Hillel the Elder, sometimes referred to as Rabbi Hillel, was a Jewish religious leader who lived shortly before Jesus’ time. There is a famous story told of him in which he was challenged by a potential convert to teach him the entire Torah while “standing on one foot.” In other words, can you distill the essence and present it succinctly?
That same theme may be behind the question that is raised today by the scholar of law, who asks, “Which is the first of all the commandments?”
In answering while “standing on foot,” Jesus recites the traditional Jewish Shema:
שְׁמַע יִשְׂרָאֵל יְהוָה אֱלֹהֵינוּ יְהוָה אֶחָד.
Šĕmaʿ Yisĕrāʾel Ădōnāy Ĕlōhênû Ădōnāy eḥād.
Hear, O Israel, The Lord our God is Lord alone!
The fuller text Jesus cites is from Deuteronomy:
Hear, O Israel! The Lord our God is Lord alone! You shall love the Lord your God with all your heart, with all your soul, with all your mind, and with all your strength. Take to heart these words which I enjoin on you today (Deut 6:4-6).
Jesus then adds, also in common Rabbinic tradition, The second is like it: You shall love your neighbor as yourself. The whole law and the prophets depend on these two commandments.
Do not miss the point that the discussion of the greatest “law” centers on the word “love.” Most of us miss this connection between the law and love.
Particularly in Western culture, we tend to put love and law just about as far apart from each other as any two things can be. For us, the law is about police officers and courtrooms, about forcing people to do things under threat of some penalty. Love, on the other hand, is about doing things willingly, because we want to rather than because we have to.
As Jesus insists and the ancient Jewish Shema articulates, love and law are in fact together; the law is an articulation of love.
Consider that a man who really loves his wife does not need a law to tell him that he may not physically or verbally abuse her but rather must support, protect, and encourage her. Nevertheless, though he may not need the existence of the law in writing, he is in fact following the law of love when he observes these and other norms. There is a language of love, a law of love, an outworking of love’s works and fruits. In the end, love does what love is, and love is supportive, enthusiastic, even extravagant in keeping its own norms and laws. Love does what love is.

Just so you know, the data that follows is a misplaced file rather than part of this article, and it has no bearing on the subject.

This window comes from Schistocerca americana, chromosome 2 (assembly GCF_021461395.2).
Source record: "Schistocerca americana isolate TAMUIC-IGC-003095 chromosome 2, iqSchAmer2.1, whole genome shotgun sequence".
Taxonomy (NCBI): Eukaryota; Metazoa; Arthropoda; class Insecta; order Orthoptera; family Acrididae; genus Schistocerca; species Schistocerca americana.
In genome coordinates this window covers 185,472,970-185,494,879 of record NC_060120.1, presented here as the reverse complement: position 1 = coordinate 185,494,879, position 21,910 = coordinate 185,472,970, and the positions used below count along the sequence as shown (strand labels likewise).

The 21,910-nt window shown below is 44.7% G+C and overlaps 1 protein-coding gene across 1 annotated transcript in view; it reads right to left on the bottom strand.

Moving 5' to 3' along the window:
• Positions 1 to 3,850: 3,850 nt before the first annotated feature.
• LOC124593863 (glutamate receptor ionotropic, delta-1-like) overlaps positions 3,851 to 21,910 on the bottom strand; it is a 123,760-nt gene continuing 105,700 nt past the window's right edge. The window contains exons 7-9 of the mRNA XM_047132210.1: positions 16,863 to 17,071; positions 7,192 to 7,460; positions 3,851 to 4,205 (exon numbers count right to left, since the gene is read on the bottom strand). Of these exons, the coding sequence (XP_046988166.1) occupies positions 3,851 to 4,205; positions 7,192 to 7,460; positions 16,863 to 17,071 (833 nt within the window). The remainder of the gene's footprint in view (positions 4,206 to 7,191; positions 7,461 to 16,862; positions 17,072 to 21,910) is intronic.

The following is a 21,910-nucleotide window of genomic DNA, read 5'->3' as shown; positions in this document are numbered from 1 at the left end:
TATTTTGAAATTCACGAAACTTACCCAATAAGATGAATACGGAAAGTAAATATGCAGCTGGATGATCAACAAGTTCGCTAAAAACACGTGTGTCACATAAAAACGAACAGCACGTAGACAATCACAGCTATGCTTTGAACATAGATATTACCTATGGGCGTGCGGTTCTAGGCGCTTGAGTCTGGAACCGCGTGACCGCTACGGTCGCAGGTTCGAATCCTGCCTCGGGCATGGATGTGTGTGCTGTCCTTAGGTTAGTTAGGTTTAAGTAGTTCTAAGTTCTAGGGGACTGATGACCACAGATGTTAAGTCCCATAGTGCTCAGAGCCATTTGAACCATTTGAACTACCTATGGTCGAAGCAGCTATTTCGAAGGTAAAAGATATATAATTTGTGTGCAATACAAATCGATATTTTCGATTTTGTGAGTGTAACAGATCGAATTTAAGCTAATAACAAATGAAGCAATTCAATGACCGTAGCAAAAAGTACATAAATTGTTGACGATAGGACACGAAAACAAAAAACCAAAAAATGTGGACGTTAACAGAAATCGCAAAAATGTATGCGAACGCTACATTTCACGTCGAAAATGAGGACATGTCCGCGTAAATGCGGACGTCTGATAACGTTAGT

Thus, when asked about the law the Lord just says that we should love. Yes, love God passionately, with your whole heart, soul, and strength. As you do this, you will love what and whom He loves, for this is the natural fruit of love. The more one loves God, the more one begins to love His laws, His vision, what He values. Yes, all the commandments flow from loving God. Real love has its roots; it has its laws, methods, and modes.
Here, then, is the whole law, standing on one foot: love God. Let His love permeate you completely and every other commandment will implicitly flow from this love.
When we love God, we stop asking unloving questions like these:
Do I have to pray? For how long?
Do I have to go to confession? How often?
Do I have to go to Mass? How often? Where can I find the shortest and most convenient one?
Do I have to read God’s Word?
Do I have to make God’s teachings the priority of my life, overruling all else?
Do I need to honor and care for my parents?
Do I need to respect lawful authority and contribute to the common good?
Do I need to respect life from conception to natural death?
Do I need to work to cherish and safeguard the lives of others?
Do I need to live chastely, reverencing the gift of sexuality that is at the heart of human life and family?
Love does not ask whether we must respect each other enough to speak the truth in love, to be men and women of our word. It does not wonder whether it is acceptable to steal from others or to fail to give them what is justly due. It does not wonder whether we should be generous to the poor rather than greedy, or whether to be appreciative and satisfied rather than covetous.
No, love does not ask questions like these, for it already knows the answer; it lives the answer.
Love is the law, standing on one foot, and all the rest is commentary.
God is merciful and does supply the commentary: in His Scriptures and in the vast Tradition of the Church. Praise God for it all.
The saints say, “If God wants it then I want it. If God doesn’t want it then I don’t want it.” Is that the way most of us talk? Is that the way most of us talk? Many of us are heard to say, “How come I can’t have it? It’s not so bad; everyone else has it.” That doesn’t really sound like lovers talking does it? Somehow the saints knew the law of God and could say it standing on one foot. How about us?
All the commentary is nice, and surely needed, but don’t miss the point: You shall love the Lord your God with all your heart, with all your soul, with all your mind, and with all your strength, and your neighbor as yourself.
Love is the law, and the law is to love.
One Reply to “The Whole Law, Standing on One Foot – A Homily for the 31st Sunday of the Year”
Awesome Monsignor. Thank you.
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